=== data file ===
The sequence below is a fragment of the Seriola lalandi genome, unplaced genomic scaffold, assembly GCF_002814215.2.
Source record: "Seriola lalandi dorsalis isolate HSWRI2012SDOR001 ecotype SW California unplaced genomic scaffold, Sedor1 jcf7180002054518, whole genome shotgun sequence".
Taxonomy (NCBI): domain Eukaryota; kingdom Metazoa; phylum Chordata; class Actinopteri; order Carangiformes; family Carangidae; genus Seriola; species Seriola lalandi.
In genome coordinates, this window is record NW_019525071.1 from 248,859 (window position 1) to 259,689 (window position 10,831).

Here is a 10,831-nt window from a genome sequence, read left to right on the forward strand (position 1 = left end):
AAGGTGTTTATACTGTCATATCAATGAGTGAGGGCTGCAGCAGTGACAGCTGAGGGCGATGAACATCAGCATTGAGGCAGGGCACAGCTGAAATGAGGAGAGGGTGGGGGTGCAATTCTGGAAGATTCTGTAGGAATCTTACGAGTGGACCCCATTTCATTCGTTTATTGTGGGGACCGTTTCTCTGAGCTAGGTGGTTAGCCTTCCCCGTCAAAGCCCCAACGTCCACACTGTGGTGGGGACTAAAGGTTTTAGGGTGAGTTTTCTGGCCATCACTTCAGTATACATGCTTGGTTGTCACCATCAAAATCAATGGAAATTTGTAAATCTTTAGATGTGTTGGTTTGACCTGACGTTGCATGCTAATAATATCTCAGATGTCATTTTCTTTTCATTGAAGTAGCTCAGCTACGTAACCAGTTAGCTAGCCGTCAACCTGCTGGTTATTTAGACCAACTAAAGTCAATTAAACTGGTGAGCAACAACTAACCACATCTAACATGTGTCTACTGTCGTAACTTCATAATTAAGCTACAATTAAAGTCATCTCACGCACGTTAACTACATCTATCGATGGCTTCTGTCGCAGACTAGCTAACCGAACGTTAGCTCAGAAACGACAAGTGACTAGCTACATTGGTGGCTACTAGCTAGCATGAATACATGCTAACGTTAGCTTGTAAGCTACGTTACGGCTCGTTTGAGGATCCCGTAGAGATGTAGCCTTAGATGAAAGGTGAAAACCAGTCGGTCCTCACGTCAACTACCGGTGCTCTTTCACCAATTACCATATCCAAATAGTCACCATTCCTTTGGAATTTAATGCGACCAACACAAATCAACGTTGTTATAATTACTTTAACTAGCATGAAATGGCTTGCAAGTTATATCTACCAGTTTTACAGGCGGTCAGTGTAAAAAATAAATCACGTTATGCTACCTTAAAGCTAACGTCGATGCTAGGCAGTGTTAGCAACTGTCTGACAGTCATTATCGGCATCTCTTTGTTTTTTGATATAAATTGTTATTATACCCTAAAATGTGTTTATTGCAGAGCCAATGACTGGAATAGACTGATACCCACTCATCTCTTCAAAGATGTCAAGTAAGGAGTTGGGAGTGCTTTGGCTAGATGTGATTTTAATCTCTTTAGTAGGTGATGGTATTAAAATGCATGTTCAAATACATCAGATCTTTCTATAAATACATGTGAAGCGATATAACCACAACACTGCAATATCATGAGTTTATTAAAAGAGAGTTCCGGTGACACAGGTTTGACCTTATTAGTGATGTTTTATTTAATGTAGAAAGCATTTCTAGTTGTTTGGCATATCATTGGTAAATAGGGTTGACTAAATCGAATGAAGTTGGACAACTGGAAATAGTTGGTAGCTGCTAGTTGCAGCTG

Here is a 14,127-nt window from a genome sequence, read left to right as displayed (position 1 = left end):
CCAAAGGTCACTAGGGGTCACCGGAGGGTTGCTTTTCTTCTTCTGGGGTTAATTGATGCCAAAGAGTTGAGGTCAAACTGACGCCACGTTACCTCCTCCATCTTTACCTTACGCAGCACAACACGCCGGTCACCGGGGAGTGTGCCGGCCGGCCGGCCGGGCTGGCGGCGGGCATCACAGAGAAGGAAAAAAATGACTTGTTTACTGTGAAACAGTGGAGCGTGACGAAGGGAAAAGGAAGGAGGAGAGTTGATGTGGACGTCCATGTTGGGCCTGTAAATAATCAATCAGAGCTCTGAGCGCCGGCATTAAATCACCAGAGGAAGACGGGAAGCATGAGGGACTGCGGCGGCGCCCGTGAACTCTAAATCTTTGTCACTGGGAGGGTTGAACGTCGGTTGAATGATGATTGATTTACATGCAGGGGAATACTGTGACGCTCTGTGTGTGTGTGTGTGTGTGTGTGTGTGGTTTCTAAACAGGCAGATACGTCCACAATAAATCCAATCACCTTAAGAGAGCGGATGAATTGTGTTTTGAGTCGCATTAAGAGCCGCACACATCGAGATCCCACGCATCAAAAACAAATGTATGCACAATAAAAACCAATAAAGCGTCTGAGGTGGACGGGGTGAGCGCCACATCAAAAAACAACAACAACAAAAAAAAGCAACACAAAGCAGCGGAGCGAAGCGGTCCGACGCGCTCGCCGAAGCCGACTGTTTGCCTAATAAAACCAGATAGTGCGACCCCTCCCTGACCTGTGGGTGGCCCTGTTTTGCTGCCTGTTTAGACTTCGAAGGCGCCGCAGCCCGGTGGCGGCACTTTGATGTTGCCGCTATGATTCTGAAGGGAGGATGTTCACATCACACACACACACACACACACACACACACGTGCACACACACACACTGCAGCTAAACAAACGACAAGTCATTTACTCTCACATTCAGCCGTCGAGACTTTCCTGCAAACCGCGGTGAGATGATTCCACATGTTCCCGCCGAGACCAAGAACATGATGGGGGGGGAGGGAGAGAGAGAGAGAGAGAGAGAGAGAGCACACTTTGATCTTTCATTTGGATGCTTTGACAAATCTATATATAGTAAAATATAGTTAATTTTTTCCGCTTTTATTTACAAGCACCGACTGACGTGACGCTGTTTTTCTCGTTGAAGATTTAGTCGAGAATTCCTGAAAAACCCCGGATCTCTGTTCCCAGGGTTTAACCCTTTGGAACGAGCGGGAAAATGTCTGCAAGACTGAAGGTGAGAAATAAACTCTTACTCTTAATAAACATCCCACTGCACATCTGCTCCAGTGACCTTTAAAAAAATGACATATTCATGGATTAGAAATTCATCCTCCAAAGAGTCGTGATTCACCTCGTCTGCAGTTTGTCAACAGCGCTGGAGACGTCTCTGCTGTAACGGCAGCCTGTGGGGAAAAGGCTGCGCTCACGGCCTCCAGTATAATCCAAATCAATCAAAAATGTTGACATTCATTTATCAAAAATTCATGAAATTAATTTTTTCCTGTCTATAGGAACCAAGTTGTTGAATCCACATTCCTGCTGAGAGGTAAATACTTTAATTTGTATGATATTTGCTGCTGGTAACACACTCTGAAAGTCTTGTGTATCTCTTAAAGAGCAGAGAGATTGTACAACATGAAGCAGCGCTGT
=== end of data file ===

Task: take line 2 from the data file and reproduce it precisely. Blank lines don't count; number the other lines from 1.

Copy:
Source record: "Seriola lalandi dorsalis isolate HSWRI2012SDOR001 ecotype SW California unplaced genomic scaffold, Sedor1 jcf7180002054518, whole genome shotgun sequence".